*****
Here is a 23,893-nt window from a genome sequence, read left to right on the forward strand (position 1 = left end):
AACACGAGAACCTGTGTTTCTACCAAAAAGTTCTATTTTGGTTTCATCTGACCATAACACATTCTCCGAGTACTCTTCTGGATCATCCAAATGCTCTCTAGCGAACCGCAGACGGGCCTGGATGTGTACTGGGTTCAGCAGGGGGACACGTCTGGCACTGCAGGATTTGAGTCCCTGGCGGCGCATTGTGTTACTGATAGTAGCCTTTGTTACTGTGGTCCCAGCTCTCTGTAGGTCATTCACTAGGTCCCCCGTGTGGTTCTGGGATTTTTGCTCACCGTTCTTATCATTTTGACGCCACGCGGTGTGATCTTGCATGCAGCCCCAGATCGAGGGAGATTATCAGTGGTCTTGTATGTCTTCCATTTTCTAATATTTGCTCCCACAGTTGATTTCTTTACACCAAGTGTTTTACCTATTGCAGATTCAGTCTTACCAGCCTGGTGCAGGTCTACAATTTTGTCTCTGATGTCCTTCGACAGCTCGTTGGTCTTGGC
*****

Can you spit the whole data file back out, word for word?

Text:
Here is a 23,893-nt window from a genome sequence, read left to right on the forward strand (position 1 = left end):
AACACGAGAACCTGTGTTTCTACCAAAAAGTTCTATTTTGGTTTCATCTGACCATAACACATTCTCCGAGTACTCTTCTGGATCATCCAAATGCTCTCTAGCGAACCGCAGACGGGCCTGGATGTGTACTGGGTTCAGCAGGGGGACACGTCTGGCACTGCAGGATTTGAGTCCCTGGCGGCGCATTGTGTTACTGATAGTAGCCTTTGTTACTGTGGTCCCAGCTCTCTGTAGGTCATTCACTAGGTCCCCCGTGTGGTTCTGGGATTTTTGCTCACCGTTCTTATCATTTTGACGCCACGCGGTGTGATCTTGCATGCAGCCCCAGATCGAGGGAGATTATCAGTGGTCTTGTATGTCTTCCATTTTCTAATATTTGCTCCCACAGTTGATTTCTTTACACCAAGTGTTTTACCTATTGCAGATTCAGTCTTACCAGCCTGGTGCAGGTCTACAATTTTGTCTCTGATGTCCTTCGACAGCTCGTTGGTCTTGGC